Tuesday, September 15, 2015

Lessons of Stanley Hoffmann's Work for France Today

Slate asked me to reflect on the lessons of Stanley Hoffmann's work for France today. Although it's presumptuous to take up such a challenge, I was rash enough to take a stab at it. Here is the result.

2 comments:

brent said...

A really interesting, and rather moving article, Art, especially paired with your more personal tribute on the New Republic site.

It raises the question, though: was it inevitable that the European project would be folded into the triumph of the neo-liberal money-changers, despite the much larger cultural and ethical vision of people like Hoffman? Can that project be brought back to a more humane vision at this late date? How and through whom might that redirection take place? In the midst of this humanitarian nightmare--which threatens to get worse, not better--what would it take for Europe to assert its values of compassion, human rights, opportunity, and cultural breadth? I'm deeply sorry we don't have Stanley Hoffman to offer any answers.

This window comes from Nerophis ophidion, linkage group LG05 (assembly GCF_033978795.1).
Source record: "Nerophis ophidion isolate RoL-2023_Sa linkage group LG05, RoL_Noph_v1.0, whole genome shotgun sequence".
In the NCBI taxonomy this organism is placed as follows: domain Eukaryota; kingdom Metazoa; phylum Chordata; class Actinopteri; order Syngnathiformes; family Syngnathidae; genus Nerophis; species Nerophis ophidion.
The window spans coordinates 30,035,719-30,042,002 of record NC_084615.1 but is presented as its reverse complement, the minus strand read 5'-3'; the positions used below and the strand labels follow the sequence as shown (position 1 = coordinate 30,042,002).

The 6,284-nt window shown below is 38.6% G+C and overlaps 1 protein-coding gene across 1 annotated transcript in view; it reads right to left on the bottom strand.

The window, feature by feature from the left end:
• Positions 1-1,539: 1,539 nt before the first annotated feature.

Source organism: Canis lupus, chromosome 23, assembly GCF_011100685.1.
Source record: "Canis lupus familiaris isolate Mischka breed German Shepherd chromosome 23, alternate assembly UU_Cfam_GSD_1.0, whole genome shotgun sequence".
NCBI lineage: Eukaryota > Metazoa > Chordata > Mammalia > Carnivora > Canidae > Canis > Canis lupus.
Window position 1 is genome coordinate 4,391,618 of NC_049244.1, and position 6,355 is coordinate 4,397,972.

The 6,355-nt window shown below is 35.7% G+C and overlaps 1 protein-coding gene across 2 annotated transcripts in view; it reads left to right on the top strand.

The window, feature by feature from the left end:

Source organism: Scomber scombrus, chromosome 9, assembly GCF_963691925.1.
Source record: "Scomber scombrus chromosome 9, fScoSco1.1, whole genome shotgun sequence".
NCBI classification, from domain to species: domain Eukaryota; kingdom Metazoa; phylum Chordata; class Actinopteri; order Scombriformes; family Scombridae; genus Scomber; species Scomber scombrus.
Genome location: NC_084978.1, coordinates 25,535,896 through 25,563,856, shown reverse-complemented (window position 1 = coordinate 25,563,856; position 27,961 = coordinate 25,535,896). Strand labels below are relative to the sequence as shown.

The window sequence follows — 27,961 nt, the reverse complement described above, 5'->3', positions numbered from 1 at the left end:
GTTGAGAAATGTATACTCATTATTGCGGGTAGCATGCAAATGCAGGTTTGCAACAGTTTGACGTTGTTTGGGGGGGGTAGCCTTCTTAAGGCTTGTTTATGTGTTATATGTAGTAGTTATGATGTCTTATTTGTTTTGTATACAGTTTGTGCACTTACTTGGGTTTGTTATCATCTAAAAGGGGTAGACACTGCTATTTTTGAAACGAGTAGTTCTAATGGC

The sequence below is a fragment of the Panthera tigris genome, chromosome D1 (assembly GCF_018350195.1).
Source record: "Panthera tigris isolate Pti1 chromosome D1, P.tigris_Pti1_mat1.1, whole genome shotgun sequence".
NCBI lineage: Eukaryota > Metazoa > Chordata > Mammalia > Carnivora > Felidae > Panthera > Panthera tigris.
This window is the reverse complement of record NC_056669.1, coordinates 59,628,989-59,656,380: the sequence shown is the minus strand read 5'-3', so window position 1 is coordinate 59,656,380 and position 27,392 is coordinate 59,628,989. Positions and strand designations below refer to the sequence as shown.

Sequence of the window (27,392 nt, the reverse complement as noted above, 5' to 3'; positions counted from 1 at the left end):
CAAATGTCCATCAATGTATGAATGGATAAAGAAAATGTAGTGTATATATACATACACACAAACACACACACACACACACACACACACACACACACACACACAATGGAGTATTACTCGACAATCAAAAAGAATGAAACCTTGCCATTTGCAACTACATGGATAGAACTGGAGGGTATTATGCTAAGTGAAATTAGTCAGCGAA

FrédéricLN said...

Very interesting indeed — a spoonful of water in the desert of my ignorance. Long life to Stanley Hoffmann's thoughts and legacy.

Like brent, after reading that paper, I wondered first about Europe - what is about, what for ? Is it a topic or a stakeholder ? The description of Europe as a astute workaround to make things go forward in France, sounds very relevant (and is based on evidence); and now it looks like the European "blocage" and the French one are reinforcing each other :-(